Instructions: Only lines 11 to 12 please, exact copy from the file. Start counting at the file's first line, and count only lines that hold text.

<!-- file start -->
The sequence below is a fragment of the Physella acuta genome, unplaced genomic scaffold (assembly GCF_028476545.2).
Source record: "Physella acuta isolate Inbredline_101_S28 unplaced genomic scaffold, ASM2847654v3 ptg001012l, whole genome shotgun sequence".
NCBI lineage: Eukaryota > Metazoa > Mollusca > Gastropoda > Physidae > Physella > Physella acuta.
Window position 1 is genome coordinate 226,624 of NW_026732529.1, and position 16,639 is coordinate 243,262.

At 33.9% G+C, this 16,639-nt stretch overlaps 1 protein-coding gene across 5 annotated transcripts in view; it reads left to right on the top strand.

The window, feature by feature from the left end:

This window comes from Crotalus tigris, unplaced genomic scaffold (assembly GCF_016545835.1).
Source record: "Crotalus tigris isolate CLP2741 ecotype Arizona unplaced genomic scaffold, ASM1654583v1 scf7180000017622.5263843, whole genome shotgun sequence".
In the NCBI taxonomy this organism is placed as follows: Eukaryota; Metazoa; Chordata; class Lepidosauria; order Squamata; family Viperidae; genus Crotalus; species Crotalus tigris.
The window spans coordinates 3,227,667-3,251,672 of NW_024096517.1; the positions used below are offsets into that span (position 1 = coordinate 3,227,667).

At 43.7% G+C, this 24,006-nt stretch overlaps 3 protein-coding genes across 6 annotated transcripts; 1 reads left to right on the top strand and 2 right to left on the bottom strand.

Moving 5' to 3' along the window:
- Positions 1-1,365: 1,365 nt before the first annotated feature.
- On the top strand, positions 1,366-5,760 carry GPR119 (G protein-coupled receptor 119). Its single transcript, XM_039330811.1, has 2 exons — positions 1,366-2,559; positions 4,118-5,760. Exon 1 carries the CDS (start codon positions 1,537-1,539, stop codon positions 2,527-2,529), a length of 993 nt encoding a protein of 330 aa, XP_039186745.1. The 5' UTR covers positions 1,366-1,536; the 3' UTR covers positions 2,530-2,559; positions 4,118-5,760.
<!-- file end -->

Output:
At 43.7% G+C, this 24,006-nt stretch overlaps 3 protein-coding genes across 6 annotated transcripts; 1 reads left to right on the top strand and 2 right to left on the bottom strand.

Moving 5' to 3' along the window: